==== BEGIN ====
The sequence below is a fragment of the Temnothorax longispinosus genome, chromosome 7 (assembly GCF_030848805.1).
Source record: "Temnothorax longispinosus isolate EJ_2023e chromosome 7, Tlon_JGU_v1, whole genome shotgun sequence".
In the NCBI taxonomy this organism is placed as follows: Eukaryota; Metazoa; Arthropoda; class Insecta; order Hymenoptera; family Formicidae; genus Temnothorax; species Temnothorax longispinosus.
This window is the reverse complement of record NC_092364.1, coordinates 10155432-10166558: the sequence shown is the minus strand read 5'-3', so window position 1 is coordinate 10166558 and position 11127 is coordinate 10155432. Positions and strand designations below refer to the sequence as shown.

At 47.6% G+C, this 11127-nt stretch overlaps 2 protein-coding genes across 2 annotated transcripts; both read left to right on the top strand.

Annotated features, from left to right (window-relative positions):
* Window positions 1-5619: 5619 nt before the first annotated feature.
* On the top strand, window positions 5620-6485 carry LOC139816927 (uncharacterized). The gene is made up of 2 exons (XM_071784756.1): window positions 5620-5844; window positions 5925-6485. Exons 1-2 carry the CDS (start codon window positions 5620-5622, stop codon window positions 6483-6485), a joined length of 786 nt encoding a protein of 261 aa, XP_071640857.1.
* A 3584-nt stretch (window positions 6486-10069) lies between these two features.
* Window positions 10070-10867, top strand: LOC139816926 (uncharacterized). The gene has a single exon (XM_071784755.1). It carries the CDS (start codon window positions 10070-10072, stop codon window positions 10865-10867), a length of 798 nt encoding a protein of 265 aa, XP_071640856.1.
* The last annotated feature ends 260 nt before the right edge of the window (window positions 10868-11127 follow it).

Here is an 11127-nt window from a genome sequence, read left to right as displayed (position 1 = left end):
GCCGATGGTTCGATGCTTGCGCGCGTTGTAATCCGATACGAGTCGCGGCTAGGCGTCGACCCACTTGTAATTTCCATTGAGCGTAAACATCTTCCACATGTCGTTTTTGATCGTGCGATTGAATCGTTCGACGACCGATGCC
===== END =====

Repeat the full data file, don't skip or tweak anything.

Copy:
The sequence below is a fragment of the Temnothorax longispinosus genome, chromosome 7 (assembly GCF_030848805.1).
Source record: "Temnothorax longispinosus isolate EJ_2023e chromosome 7, Tlon_JGU_v1, whole genome shotgun sequence".
In the NCBI taxonomy this organism is placed as follows: Eukaryota; Metazoa; Arthropoda; class Insecta; order Hymenoptera; family Formicidae; genus Temnothorax; species Temnothorax longispinosus.
This window is the reverse complement of record NC_092364.1, coordinates 10155432-10166558: the sequence shown is the minus strand read 5'-3', so window position 1 is coordinate 10166558 and position 11127 is coordinate 10155432. Positions and strand designations below refer to the sequence as shown.

At 47.6% G+C, this 11127-nt stretch overlaps 2 protein-coding genes across 2 annotated transcripts; both read left to right on the top strand.

Annotated features, from left to right (window-relative positions):
* Window positions 1-5619: 5619 nt before the first annotated feature.
* On the top strand, window positions 5620-6485 carry LOC139816927 (uncharacterized). The gene is made up of 2 exons (XM_071784756.1): window positions 5620-5844; window positions 5925-6485. Exons 1-2 carry the CDS (start codon window positions 5620-5622, stop codon window positions 6483-6485), a joined length of 786 nt encoding a protein of 261 aa, XP_071640857.1.
* A 3584-nt stretch (window positions 6486-10069) lies between these two features.
* Window positions 10070-10867, top strand: LOC139816926 (uncharacterized). The gene has a single exon (XM_071784755.1). It carries the CDS (start codon window positions 10070-10072, stop codon window positions 10865-10867), a length of 798 nt encoding a protein of 265 aa, XP_071640856.1.
* The last annotated feature ends 260 nt before the right edge of the window (window positions 10868-11127 follow it).

Here is an 11127-nt window from a genome sequence, read left to right as displayed (position 1 = left end):
GCCGATGGTTCGATGCTTGCGCGCGTTGTAATCCGATACGAGTCGCGGCTAGGCGTCGACCCACTTGTAATTTCCATTGAGCGTAAACATCTTCCACATGTCGTTTTTGATCGTGCGATTGAATCGTTCGACGACCGATGCC